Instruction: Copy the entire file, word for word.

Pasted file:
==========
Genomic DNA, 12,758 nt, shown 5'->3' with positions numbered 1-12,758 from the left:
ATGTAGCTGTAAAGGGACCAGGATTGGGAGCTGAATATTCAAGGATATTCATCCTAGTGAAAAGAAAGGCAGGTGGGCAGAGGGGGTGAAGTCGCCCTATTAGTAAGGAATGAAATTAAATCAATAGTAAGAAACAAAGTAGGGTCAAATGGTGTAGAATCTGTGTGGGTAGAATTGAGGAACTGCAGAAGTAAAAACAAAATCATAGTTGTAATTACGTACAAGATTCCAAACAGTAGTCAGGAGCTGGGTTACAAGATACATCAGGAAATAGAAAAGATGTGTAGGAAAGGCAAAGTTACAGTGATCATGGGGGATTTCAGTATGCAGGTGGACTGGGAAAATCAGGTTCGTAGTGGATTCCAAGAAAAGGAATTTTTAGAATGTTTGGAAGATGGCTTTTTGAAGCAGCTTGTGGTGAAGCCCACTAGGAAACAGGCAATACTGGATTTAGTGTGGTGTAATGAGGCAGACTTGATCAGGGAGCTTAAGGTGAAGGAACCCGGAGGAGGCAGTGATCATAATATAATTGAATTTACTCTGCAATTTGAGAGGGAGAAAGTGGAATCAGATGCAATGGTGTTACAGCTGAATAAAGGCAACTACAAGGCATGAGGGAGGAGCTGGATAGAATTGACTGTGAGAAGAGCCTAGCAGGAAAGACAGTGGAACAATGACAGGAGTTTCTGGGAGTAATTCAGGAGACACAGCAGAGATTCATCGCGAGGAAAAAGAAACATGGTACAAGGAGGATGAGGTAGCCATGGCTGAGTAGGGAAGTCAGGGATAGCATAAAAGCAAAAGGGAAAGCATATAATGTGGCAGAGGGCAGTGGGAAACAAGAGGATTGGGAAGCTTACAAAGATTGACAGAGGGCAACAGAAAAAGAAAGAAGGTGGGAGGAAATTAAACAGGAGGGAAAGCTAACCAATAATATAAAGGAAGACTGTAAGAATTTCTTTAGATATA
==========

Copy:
Genomic DNA, 12,758 nt, shown 5'->3' with positions numbered 1-12,758 from the left:
ATGTAGCTGTAAAGGGACCAGGATTGGGAGCTGAATATTCAAGGATATTCATCCTAGTGAAAAGAAAGGCAGGTGGGCAGAGGGGGTGAAGTCGCCCTATTAGTAAGGAATGAAATTAAATCAATAGTAAGAAACAAAGTAGGGTCAAATGGTGTAGAATCTGTGTGGGTAGAATTGAGGAACTGCAGAAGTAAAAACAAAATCATAGTTGTAATTACGTACAAGATTCCAAACAGTAGTCAGGAGCTGGGTTACAAGATACATCAGGAAATAGAAAAGATGTGTAGGAAAGGCAAAGTTACAGTGATCATGGGGGATTTCAGTATGCAGGTGGACTGGGAAAATCAGGTTCGTAGTGGATTCCAAGAAAAGGAATTTTTAGAATGTTTGGAAGATGGCTTTTTGAAGCAGCTTGTGGTGAAGCCCACTAGGAAACAGGCAATACTGGATTTAGTGTGGTGTAATGAGGCAGACTTGATCAGGGAGCTTAAGGTGAAGGAACCCGGAGGAGGCAGTGATCATAATATAATTGAATTTACTCTGCAATTTGAGAGGGAGAAAGTGGAATCAGATGCAATGGTGTTACAGCTGAATAAAGGCAACTACAAGGCATGAGGGAGGAGCTGGATAGAATTGACTGTGAGAAGAGCCTAGCAGGAAAGACAGTGGAACAATGACAGGAGTTTCTGGGAGTAATTCAGGAGACACAGCAGAGATTCATCGCGAGGAAAAAGAAACATGGTACAAGGAGGATGAGGTAGCCATGGCTGAGTAGGGAAGTCAGGGATAGCATAAAAGCAAAAGGGAAAGCATATAATGTGGCAGAGGGCAGTGGGAAACAAGAGGATTGGGAAGCTTACAAAGATTGACAGAGGGCAACAGAAAAAGAAAGAAGGTGGGAGGAAATTAAACAGGAGGGAAAGCTAACCAATAATATAAAGGAAGACTGTAAGAATTTCTTTAGATATA